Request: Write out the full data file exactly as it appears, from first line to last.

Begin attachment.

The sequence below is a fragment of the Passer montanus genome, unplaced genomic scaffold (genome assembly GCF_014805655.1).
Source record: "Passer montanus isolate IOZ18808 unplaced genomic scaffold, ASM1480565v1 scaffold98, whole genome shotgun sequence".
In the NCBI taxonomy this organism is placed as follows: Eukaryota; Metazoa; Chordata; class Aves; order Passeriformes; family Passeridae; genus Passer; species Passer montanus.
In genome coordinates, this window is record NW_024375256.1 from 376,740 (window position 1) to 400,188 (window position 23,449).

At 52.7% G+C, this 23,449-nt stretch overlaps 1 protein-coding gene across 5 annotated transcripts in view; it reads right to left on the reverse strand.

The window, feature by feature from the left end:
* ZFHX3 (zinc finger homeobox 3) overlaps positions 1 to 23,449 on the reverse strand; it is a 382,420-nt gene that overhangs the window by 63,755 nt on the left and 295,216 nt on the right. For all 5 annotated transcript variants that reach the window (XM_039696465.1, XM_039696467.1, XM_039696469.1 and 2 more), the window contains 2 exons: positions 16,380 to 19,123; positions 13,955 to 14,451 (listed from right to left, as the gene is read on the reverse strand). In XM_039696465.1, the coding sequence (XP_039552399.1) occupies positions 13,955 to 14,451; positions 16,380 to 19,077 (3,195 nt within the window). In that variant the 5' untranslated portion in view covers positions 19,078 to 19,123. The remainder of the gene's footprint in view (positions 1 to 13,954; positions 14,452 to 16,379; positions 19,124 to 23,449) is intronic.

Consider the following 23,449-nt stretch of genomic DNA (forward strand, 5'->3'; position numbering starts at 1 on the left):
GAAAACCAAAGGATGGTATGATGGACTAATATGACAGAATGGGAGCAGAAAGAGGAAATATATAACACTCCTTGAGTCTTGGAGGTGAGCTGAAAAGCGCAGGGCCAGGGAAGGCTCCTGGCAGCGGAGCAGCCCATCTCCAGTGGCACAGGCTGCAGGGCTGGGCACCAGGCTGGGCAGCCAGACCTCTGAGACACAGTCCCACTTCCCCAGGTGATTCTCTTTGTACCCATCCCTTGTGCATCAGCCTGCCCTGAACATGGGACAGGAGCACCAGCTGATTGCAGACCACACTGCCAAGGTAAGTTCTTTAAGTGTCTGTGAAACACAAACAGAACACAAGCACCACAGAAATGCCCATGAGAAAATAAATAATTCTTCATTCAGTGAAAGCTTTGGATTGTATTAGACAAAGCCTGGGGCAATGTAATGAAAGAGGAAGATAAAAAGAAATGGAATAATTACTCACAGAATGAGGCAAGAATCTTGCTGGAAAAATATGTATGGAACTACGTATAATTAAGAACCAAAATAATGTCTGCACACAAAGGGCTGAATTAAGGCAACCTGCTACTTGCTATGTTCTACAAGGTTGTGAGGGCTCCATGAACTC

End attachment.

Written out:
The sequence below is a fragment of the Passer montanus genome, unplaced genomic scaffold (genome assembly GCF_014805655.1).
Source record: "Passer montanus isolate IOZ18808 unplaced genomic scaffold, ASM1480565v1 scaffold98, whole genome shotgun sequence".
In the NCBI taxonomy this organism is placed as follows: Eukaryota; Metazoa; Chordata; class Aves; order Passeriformes; family Passeridae; genus Passer; species Passer montanus.
In genome coordinates, this window is record NW_024375256.1 from 376,740 (window position 1) to 400,188 (window position 23,449).

At 52.7% G+C, this 23,449-nt stretch overlaps 1 protein-coding gene across 5 annotated transcripts in view; it reads right to left on the reverse strand.

The window, feature by feature from the left end:
* ZFHX3 (zinc finger homeobox 3) overlaps positions 1 to 23,449 on the reverse strand; it is a 382,420-nt gene that overhangs the window by 63,755 nt on the left and 295,216 nt on the right. For all 5 annotated transcript variants that reach the window (XM_039696465.1, XM_039696467.1, XM_039696469.1 and 2 more), the window contains 2 exons: positions 16,380 to 19,123; positions 13,955 to 14,451 (listed from right to left, as the gene is read on the reverse strand). In XM_039696465.1, the coding sequence (XP_039552399.1) occupies positions 13,955 to 14,451; positions 16,380 to 19,077 (3,195 nt within the window). In that variant the 5' untranslated portion in view covers positions 19,078 to 19,123. The remainder of the gene's footprint in view (positions 1 to 13,954; positions 14,452 to 16,379; positions 19,124 to 23,449) is intronic.

Consider the following 23,449-nt stretch of genomic DNA (forward strand, 5'->3'; position numbering starts at 1 on the left):
GAAAACCAAAGGATGGTATGATGGACTAATATGACAGAATGGGAGCAGAAAGAGGAAATATATAACACTCCTTGAGTCTTGGAGGTGAGCTGAAAAGCGCAGGGCCAGGGAAGGCTCCTGGCAGCGGAGCAGCCCATCTCCAGTGGCACAGGCTGCAGGGCTGGGCACCAGGCTGGGCAGCCAGACCTCTGAGACACAGTCCCACTTCCCCAGGTGATTCTCTTTGTACCCATCCCTTGTGCATCAGCCTGCCCTGAACATGGGACAGGAGCACCAGCTGATTGCAGACCACACTGCCAAGGTAAGTTCTTTAAGTGTCTGTGAAACACAAACAGAACACAAGCACCACAGAAATGCCCATGAGAAAATAAATAATTCTTCATTCAGTGAAAGCTTTGGATTGTATTAGACAAAGCCTGGGGCAATGTAATGAAAGAGGAAGATAAAAAGAAATGGAATAATTACTCACAGAATGAGGCAAGAATCTTGCTGGAAAAATATGTATGGAACTACGTATAATTAAGAACCAAAATAATGTCTGCACACAAAGGGCTGAATTAAGGCAACCTGCTACTTGCTATGTTCTACAAGGTTGTGAGGGCTCCATGAACTC